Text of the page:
Vaccine based on Phage Lysis Products
New Model of Vaccine Development Using Bacteriophages
Tech Area / Field
3 Approved without Funding
Georgian Academy of Sciences / Institute of Bacteriophage, Microbiology and Virology, Georgia, Tbilisi
- Walter Reed Army Institute of Research / Walter Reed Army Medical Center, USA, Washington DC\nCentre National de la Recherche Scientifique, Laboratoire de Microbiologie et Genetique Moleculaire, France, Toulouse
Project summaryThe worldwide spread of multi-drug resistant bacterial strains is becoming an ever-increasing problem resulting in increased morbidity and mortality in affected patients. This necessitates either developing new antibiotic therapeutics or alternatives to antibiotics. The improvement of existing therapeutic means or construction of new antibacterial therapeutics has become an urgent task. One possible way to solve this problem is trough the use of bacteriophages which are very specific and have directed activity towards a given pathogen.
G. Eliava Institute of Bacteriophages, Microbiology and Virology produce several different types of therapeutic and prophylactic phage preparations. Phage treatment is a part of standard healthcare protocols in Georgia, as pre-clinical and clinical investigations have been performed to determine the efficacy of phage application. One of the interesting studies performed by the Eliava Institute’s scientists is the determination of antigenic and immunogenic properties of phage lysates. It was determined that phage lysates are non-toxic and immunization with phage lysates does not cause adverse reactions. Phage treatment acts in two ways, first the phage attacks the specific pathogen and neutralizes it through lysis, and second, the resultant cell lysate acts as an immune modulator. The phage-lysates that result from repeated introduction of phages, even in small amounts, result in increasing titers of specific antibodies which behave in a dose response fashion similar to traditional vaccines.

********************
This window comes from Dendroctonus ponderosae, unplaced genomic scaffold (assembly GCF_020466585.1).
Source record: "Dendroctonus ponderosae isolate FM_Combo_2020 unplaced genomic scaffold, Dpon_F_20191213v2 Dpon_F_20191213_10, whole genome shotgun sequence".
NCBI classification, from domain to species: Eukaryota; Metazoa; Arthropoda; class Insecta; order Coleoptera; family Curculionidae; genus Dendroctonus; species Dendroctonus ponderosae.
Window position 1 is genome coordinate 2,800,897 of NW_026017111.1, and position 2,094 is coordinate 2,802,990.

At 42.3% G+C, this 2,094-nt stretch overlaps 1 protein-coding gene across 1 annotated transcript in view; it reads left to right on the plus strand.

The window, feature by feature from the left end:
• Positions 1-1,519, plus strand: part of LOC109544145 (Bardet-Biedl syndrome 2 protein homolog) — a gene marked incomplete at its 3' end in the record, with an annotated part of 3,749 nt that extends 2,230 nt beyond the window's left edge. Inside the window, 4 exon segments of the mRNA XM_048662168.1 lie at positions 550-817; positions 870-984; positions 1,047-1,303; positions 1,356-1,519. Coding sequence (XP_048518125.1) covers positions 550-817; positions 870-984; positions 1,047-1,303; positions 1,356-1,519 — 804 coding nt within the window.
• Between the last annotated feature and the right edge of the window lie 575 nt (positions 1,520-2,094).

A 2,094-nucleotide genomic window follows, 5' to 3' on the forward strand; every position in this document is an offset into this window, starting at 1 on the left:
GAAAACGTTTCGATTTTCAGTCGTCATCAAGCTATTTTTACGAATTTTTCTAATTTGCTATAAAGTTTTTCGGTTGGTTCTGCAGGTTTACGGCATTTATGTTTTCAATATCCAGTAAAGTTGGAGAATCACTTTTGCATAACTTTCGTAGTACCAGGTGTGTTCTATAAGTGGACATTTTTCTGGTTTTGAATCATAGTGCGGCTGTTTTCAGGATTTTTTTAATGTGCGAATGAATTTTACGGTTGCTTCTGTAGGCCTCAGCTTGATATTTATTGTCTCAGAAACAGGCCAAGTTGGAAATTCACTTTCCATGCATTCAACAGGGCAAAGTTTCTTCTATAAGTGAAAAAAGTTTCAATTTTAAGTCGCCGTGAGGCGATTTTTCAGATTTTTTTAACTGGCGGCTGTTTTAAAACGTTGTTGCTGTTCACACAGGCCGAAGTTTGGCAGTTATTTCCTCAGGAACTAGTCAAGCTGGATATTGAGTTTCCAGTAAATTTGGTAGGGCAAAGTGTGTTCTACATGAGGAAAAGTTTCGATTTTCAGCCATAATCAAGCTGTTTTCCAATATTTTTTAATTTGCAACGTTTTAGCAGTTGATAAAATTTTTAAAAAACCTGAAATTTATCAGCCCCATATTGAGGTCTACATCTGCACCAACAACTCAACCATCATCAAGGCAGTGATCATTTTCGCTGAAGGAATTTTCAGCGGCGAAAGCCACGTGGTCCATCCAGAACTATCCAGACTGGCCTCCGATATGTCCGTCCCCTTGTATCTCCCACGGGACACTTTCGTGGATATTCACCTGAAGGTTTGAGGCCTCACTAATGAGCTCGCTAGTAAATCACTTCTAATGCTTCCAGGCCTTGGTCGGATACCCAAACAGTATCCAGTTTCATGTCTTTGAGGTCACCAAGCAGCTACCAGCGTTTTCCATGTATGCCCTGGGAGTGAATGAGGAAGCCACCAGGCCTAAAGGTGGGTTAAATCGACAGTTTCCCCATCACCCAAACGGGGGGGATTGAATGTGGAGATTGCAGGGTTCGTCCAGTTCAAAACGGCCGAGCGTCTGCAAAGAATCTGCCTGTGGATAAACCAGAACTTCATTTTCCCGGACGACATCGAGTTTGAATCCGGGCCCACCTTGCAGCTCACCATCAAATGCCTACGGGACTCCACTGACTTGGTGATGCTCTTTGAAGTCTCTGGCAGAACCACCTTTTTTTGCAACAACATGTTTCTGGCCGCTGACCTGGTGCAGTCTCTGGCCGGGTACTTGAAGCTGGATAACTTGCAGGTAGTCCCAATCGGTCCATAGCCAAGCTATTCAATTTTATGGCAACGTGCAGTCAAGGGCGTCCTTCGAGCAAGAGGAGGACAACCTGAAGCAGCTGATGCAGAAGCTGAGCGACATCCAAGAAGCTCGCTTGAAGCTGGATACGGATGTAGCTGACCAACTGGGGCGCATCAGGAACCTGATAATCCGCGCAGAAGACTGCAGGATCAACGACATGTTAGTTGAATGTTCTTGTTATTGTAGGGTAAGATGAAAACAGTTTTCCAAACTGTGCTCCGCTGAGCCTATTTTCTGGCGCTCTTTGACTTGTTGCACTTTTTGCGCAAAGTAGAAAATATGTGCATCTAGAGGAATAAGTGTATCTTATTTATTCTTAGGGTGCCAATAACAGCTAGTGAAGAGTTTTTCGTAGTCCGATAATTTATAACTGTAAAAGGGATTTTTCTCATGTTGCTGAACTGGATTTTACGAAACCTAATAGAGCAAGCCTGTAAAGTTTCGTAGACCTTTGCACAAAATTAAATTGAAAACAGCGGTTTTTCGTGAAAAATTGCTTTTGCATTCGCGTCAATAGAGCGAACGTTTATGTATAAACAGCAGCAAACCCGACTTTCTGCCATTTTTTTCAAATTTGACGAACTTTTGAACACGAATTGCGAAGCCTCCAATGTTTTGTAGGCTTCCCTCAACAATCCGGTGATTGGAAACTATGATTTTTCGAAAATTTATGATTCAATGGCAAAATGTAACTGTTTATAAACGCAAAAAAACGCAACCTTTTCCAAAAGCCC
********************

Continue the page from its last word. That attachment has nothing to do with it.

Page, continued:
The aim of the project is to develop and test vaccines using bacteriophages. Phage lysates with the same antigenic and immunogenic properties as vaccine based on whole bacterial cells, but with reduced toxicity could be used as a potential vaccine for prophylaxis of various infectious bacterial diseases which continue to be problematic. The relatively rapid accumulation of antibodies after immunization with phage lysates indicates the potential for successful application as a vaccine.
The International Science and Technology Center (ISTC) is an intergovernmental organization connecting scientists from Kazakhstan, Armenia, Tajikistan, Kyrgyzstan, and Georgia with their peers and research organizations in the EU, Japan, Republic of Korea, Norway and the United States.
ISTC facilitates international science projects and assists the global scientific and business community to source and engage with CIS and Georgian institutes that develop or possess an excellence of scientific know-how.